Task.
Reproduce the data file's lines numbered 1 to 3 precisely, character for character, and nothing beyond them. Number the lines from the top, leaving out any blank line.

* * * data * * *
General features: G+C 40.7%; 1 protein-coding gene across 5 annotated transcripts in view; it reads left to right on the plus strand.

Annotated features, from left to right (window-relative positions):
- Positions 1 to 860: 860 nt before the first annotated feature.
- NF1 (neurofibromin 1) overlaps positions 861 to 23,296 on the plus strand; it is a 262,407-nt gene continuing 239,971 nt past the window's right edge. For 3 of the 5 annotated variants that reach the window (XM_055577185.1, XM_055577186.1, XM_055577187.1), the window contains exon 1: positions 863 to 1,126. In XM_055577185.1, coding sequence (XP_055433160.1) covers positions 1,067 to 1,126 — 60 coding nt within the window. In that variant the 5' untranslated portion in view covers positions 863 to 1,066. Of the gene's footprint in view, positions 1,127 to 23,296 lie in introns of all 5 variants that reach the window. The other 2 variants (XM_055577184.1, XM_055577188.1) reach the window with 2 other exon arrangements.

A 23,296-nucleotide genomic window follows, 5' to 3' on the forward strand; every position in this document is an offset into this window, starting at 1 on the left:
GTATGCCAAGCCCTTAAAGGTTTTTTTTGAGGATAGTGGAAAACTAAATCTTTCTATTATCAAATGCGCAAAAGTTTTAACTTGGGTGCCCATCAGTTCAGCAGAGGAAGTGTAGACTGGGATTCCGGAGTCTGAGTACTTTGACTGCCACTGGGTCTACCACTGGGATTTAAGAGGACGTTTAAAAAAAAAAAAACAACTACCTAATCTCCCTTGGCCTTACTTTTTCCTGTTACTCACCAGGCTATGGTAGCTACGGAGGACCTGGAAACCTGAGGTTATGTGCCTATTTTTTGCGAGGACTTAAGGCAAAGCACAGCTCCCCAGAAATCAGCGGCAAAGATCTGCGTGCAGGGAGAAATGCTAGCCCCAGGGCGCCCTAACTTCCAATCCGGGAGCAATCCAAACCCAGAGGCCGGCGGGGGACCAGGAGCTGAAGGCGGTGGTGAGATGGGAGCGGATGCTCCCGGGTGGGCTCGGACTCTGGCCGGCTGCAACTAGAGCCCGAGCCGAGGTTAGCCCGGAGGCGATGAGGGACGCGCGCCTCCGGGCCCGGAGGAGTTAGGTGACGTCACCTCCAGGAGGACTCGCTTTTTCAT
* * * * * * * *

General features: G+C 40.7%; 1 protein-coding gene across 5 annotated transcripts in view; it reads left to right on the plus strand.

Annotated features, from left to right (window-relative positions):
- Positions 1 to 860: 860 nt before the first annotated feature.